Parity Productions launch, Ludovica Villar-Hauser

There was a cocktail hour where guests mingled and were welcomed by Ludovica Villar-Hauser and her team of collaborators at Parity Productions.

Paul Feig (Spy, Bridesmaids, Ghostbusters), who was honored at the 6th Annual Athena Film Festival  with their “Leading Man Award” because of his outspoken stance and support for women, spoke about the under-representation of women in the arts. He labeled it as the “banality of evil.” In other words this has not been an overtly “wicked” and intentional act on the part of men in power.

Feig implied that gender inequity has been borne out of negligence, out of a lack of attention to necessity…the necessity to recognize and reward women for their incredible talents and contributions. That banality is part of the continuance of gender dominance and the comfort of the “young/old boy’s network,” which speaks a “common language” as it comfortably objectifies women. It is these issues and others that have spurred on an unconscious dismissal of women and the passing over of those who are not ready gender cronies.

As for those who have an active mentor or help-meet to give them the 10 legs up they need to begin to compete? There are vastly too few men willing to act as mentors. Women are the ones who must mentor each other as has been occurring with conferences like Women in the World.

Ludovica Villar-Hauser, Parity Productions

Opening remarks by Founder and Artistic Director of Parity Productions, Ludovica Villar-Hauser. Photo Carole Di Tosti


Indeed, the government is taking notice. There has been a call to investigate gender discrimination against women directors in the film industry which hopefully will be carried over into theater and the entertainment arts, though the recent cry has been that things have been getting better for women in the theater. Really?

Thanks to the resistance in the entertainment industry, whether intentional or not, women are joining advocacy groups and creating their own teams to combat the gender inequality in the entertainment arts like never before.

We Do It Together is an example of a global non-profit which has been created to finance and produce films centered around women and dedicated to the empowerment of women.

Others groups like Parity Productions are NYC based with a global reach. They are organizing and strengthening themselves with unity and coherence of purpose by establishing their own opportunities increasing women and transgender representation in the arts so that gender equality is the rule, not the exception.

Ludovica Villar=Hauser, Founder and Artistic Director, Parity Productions, Antoinette LeVecchia, Village Stories, Parity Productions launch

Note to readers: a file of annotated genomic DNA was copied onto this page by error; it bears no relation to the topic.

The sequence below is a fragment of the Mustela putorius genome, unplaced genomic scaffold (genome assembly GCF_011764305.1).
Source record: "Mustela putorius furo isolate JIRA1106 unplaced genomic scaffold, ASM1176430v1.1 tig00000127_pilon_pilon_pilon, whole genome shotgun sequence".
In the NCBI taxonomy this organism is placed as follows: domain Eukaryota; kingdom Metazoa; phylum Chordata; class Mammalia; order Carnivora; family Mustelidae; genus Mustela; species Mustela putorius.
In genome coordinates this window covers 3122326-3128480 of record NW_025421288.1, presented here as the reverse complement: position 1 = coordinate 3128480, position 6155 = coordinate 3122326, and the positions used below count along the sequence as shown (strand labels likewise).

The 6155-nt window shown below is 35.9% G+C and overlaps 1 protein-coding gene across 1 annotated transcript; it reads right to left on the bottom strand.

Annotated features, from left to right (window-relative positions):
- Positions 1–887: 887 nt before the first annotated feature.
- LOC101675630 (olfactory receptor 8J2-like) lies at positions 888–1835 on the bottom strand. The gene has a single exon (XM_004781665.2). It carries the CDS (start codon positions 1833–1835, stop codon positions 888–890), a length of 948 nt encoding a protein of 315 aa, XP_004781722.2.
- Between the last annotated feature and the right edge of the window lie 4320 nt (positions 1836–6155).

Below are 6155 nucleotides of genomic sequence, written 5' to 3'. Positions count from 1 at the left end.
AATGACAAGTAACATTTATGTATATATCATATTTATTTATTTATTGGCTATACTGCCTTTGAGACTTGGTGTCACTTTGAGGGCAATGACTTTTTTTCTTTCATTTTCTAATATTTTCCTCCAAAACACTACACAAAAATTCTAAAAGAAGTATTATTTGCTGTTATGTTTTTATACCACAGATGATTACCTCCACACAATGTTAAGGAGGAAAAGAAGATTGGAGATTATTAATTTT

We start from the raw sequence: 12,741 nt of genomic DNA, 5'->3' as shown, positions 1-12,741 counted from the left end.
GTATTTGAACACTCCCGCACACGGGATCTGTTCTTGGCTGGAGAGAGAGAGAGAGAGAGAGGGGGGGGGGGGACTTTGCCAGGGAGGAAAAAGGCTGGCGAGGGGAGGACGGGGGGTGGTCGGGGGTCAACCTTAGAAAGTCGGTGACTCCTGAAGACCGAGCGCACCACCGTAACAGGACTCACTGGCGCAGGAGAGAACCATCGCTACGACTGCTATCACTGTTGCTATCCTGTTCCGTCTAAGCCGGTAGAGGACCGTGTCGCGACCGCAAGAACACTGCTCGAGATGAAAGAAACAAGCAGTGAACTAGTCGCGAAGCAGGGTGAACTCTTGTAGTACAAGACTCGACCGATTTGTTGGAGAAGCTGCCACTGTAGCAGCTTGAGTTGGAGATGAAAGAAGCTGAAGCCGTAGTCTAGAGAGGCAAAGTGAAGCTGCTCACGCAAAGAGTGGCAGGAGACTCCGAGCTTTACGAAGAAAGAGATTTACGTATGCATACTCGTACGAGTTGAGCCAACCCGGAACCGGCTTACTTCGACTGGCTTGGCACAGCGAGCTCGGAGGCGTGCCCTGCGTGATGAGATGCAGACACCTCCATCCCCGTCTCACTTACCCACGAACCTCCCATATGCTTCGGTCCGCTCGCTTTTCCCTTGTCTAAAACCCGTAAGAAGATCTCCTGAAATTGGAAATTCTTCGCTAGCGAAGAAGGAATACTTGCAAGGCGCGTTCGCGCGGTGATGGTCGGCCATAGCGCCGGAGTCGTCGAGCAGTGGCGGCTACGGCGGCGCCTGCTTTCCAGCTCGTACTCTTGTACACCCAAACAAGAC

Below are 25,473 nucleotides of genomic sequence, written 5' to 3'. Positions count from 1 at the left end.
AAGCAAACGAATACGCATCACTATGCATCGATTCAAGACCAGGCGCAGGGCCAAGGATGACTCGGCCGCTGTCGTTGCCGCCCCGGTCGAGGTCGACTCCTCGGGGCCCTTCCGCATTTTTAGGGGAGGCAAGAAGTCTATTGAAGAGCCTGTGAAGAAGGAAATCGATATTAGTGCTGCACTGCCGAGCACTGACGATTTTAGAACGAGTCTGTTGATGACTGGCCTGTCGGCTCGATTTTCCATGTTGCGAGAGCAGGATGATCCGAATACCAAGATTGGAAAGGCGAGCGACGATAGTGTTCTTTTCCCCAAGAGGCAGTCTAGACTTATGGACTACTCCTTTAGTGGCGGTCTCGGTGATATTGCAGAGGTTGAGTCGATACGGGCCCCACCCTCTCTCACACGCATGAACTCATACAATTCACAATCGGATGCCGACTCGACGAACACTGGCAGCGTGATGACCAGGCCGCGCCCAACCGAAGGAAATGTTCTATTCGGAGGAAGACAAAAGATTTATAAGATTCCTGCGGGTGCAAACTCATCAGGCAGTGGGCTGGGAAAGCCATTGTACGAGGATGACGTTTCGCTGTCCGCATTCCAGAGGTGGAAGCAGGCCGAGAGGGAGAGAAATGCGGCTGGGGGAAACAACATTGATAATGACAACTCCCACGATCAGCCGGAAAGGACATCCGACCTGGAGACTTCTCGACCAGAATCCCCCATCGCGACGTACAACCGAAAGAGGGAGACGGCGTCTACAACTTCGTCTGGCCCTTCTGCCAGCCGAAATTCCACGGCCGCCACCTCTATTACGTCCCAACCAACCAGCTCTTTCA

(L to R): Ludovica Villar-Hauser, Founder and Artistic Director, Parity Productions, actress Elizabeth Jasicki, getting ready to present from her one woman tour-de-force ‘Village Stories’ at the Parity Productions launch. Photo by Carole Di Tosti

The launch of Parity Productions on Monday May 16, 2016, is noteworthy because it is one of the more accessible ventures in a city known for being difficult to break into at all levels of the entertainment matrix. Parity Productions according to its Founder and Artistic Director, Ludovica Villar-Hauser is the “first organization to combine the art of theater with advocacy for women and transgender artists.” The company mission looks to produce new works and has pledged to hire at least 50% women and transgender artists on every production as well as supporting other productions that have pledged to do the same.

Parity Productions has been blessed that the estate of Sylvia Sleigh has made a donation of 25 rare works of art in the name of Sylvia Sleigh who was a progressive, Welsh-American artist. Sleigh represented equality of subject and treatment of men and women in her art. Her works are being offered for sale as part of the fund raising initiative and can be purchased through the Parity Store (click here).

Shows that Parity Productions will be presenting for the 2016 season are the delightful Village Stories in the summer and the historical Household Words in the fall. Both represent an intriguing and complex look into the place of women striving against paternalism  in the past and how that perspective has ramifications for both men and women in the present. To get a heads up on ticket sales, click HERE.